Covid-19 infections stabilise in Australia's Victoria state

Covid-19 infections stabilise in Australia's Victoria state

Australia reported a record number of daily coronavirus deaths today, although the number of new infections in the country's virus hot spot fell to a near two-week low.

Cambodia confirmed three new imported COVID-19 cases, raising the total number of infections in the kingdom to 251, said a Health Ministry's statement.

Another 19 people have died and 331 new cases of coronavirus have been recorded, Victorian health authorities announced on Tuesday. "I think that difficulty is well understood and tragically it's been experienced in a number of second waves around the world", Premier Daniel Andrews said during a video conference, The Guardian reported.

Victoria is at the centre of Australia's current fight with COVID-19, recording 228 of the country's total 313 fatalities.

VICTORIA on Sunday reported 17 new deaths due to the coronavirus and 394 new cases.

A woman with an Irymple address was said to be isolating in Melbourne after testing positive to COVID-19 after several days in a Melbourne hospital.

Melbourne's second lockdown began over a month ago, but residents have been subject to a night-time curfew and stricter requirements since 3 August.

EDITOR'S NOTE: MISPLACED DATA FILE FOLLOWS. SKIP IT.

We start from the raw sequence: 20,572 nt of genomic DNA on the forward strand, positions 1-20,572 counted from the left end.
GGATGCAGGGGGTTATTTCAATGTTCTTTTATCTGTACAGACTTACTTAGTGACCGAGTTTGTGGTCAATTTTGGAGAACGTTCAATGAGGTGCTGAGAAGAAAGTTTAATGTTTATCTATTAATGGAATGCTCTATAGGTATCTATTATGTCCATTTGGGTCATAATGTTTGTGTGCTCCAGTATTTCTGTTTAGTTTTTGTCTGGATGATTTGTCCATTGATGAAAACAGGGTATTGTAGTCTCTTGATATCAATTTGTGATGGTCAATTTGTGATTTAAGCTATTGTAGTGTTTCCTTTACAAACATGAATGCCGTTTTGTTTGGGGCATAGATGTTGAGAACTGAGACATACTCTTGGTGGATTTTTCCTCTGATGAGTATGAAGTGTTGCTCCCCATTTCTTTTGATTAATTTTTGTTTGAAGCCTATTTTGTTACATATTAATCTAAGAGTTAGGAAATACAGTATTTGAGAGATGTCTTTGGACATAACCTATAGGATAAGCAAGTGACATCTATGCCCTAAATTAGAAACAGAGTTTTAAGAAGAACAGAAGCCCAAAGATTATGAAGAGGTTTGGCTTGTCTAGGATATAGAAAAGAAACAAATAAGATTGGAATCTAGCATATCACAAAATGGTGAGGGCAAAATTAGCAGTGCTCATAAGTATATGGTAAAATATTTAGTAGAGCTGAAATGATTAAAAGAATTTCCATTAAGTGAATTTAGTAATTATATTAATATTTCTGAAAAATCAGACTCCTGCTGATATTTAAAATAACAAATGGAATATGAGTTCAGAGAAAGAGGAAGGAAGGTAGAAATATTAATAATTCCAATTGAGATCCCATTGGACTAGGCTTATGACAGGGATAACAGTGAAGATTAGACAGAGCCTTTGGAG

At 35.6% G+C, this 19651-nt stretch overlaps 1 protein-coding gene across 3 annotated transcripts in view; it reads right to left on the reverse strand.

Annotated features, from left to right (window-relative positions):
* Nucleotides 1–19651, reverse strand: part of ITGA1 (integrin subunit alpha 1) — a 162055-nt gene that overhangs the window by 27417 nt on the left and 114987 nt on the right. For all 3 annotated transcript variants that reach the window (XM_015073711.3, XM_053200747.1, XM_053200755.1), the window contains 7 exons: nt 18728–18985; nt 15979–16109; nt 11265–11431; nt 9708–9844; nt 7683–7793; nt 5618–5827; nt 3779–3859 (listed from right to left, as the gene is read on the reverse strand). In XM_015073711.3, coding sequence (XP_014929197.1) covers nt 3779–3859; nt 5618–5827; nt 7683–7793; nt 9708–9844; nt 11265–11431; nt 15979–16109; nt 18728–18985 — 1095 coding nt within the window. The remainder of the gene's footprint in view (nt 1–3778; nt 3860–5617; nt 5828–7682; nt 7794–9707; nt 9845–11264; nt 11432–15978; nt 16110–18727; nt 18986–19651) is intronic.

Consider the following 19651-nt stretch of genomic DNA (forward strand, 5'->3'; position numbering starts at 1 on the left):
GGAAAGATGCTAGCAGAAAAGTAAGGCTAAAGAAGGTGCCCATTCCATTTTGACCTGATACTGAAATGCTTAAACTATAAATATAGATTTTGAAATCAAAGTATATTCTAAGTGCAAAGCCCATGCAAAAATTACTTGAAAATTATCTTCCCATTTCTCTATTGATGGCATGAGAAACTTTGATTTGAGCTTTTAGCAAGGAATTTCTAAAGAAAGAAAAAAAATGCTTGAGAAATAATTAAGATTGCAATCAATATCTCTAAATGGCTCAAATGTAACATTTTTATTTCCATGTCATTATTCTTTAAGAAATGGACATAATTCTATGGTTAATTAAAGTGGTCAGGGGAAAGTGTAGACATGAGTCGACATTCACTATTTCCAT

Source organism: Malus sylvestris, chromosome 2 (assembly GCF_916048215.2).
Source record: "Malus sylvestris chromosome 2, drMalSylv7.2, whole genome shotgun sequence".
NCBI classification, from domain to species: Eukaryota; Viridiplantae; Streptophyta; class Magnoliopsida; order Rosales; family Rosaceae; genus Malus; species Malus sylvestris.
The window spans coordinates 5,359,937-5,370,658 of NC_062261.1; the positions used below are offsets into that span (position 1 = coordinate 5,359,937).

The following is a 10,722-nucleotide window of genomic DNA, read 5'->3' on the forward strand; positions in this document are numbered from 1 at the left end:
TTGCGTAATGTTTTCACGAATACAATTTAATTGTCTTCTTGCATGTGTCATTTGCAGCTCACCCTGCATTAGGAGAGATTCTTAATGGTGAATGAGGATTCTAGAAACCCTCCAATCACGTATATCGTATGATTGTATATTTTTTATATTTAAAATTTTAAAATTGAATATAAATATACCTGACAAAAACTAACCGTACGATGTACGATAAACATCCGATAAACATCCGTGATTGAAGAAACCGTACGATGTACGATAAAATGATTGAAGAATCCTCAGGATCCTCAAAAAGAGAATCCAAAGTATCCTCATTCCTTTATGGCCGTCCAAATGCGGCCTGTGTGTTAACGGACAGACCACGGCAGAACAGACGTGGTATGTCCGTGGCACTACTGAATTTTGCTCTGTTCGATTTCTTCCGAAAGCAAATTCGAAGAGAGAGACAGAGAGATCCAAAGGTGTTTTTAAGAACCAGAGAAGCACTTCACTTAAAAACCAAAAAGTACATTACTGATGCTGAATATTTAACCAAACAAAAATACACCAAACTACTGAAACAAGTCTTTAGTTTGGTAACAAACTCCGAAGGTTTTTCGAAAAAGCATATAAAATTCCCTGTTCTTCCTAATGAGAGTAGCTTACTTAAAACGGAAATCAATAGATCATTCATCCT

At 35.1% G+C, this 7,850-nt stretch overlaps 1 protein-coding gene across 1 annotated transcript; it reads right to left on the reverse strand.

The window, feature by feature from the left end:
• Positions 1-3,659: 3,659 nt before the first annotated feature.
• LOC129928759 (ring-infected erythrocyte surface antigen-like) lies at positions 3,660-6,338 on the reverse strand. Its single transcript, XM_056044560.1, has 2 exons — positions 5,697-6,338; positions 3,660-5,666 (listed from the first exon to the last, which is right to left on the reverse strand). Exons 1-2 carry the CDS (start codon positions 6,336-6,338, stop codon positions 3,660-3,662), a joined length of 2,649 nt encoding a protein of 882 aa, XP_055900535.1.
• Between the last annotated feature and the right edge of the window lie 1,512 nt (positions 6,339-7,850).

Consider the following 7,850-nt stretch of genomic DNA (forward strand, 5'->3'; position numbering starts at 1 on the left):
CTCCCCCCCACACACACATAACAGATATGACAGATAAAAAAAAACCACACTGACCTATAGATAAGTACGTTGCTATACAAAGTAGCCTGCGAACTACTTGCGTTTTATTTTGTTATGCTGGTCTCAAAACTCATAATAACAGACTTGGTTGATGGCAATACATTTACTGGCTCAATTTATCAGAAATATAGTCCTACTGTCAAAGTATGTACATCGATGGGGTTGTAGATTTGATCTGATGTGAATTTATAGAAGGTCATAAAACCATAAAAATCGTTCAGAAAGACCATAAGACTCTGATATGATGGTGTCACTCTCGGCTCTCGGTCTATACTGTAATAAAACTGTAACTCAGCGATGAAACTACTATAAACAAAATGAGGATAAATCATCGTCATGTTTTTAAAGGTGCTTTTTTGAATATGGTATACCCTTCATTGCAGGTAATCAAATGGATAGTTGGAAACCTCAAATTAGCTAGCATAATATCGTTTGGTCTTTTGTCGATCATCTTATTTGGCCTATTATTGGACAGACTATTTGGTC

Victoria Premier Daniel Andrews said confirmed cases also include nearly 1,000 health care workers.

It was considered a global leader early in the pandemic when it swiftly shut its worldwide borders, imposed social distancing rules and implemented mass virus testing.

The southeastern state, with infections concentrated in Melbourne, accounts for a lion's share of the national tally of more than 21,000 and 295 deaths.

It was considered a global leader early in the pandemic, when it was swift to close its worldwide border, impose social distancing restrictions and implement mass virus testing.

So far, eight cases are linked to the warehouse.

Victoria is cut off from the rest of Australia's states and territories, which have closed their borders to residents of places deemed to be virus hotspots. Unemployment is expected to peak at 14 per cent this year as the country enters its first recession in almost three decades.

The government last week pledged to expand its wage subsidy scheme by A$16.8 billion ($12 billion) amid the Victorian outbreak, prompting some criticism that the economic toll was too high.

But Mr Morrison said the alternative was unthinkable.

Prime Minister Scott Morrison lashed out at suggestions elderly people could be sacrificed to the virus after a rump of columnists continued to float the idea. "That is a just disgusting thought".

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